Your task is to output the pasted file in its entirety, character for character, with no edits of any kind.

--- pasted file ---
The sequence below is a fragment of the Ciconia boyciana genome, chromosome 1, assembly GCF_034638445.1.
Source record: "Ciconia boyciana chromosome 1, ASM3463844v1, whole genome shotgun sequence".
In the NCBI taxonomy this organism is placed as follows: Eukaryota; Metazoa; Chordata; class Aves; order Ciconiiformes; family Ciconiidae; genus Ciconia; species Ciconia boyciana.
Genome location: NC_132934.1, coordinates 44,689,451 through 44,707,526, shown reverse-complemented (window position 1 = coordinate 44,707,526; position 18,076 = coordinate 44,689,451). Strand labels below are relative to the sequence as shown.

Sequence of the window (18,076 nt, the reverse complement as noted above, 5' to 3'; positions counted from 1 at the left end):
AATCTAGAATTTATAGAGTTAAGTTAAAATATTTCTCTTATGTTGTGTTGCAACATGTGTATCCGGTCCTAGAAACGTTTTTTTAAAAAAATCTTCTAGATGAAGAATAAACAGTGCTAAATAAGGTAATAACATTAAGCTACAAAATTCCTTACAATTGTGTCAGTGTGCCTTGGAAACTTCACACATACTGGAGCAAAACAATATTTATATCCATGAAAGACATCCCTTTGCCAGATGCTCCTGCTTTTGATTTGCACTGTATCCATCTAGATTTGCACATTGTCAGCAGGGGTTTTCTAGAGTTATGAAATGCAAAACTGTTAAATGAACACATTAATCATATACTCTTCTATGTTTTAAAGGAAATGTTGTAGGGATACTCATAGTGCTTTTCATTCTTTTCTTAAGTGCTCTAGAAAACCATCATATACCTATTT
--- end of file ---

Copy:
The sequence below is a fragment of the Ciconia boyciana genome, chromosome 1, assembly GCF_034638445.1.
Source record: "Ciconia boyciana chromosome 1, ASM3463844v1, whole genome shotgun sequence".
In the NCBI taxonomy this organism is placed as follows: Eukaryota; Metazoa; Chordata; class Aves; order Ciconiiformes; family Ciconiidae; genus Ciconia; species Ciconia boyciana.
Genome location: NC_132934.1, coordinates 44,689,451 through 44,707,526, shown reverse-complemented (window position 1 = coordinate 44,707,526; position 18,076 = coordinate 44,689,451). Strand labels below are relative to the sequence as shown.

Sequence of the window (18,076 nt, the reverse complement as noted above, 5' to 3'; positions counted from 1 at the left end):
AATCTAGAATTTATAGAGTTAAGTTAAAATATTTCTCTTATGTTGTGTTGCAACATGTGTATCCGGTCCTAGAAACGTTTTTTTAAAAAAATCTTCTAGATGAAGAATAAACAGTGCTAAATAAGGTAATAACATTAAGCTACAAAATTCCTTACAATTGTGTCAGTGTGCCTTGGAAACTTCACACATACTGGAGCAAAACAATATTTATATCCATGAAAGACATCCCTTTGCCAGATGCTCCTGCTTTTGATTTGCACTGTATCCATCTAGATTTGCACATTGTCAGCAGGGGTTTTCTAGAGTTATGAAATGCAAAACTGTTAAATGAACACATTAATCATATACTCTTCTATGTTTTAAAGGAAATGTTGTAGGGATACTCATAGTGCTTTTCATTCTTTTCTTAAGTGCTCTAGAAAACCATCATATACCTATTT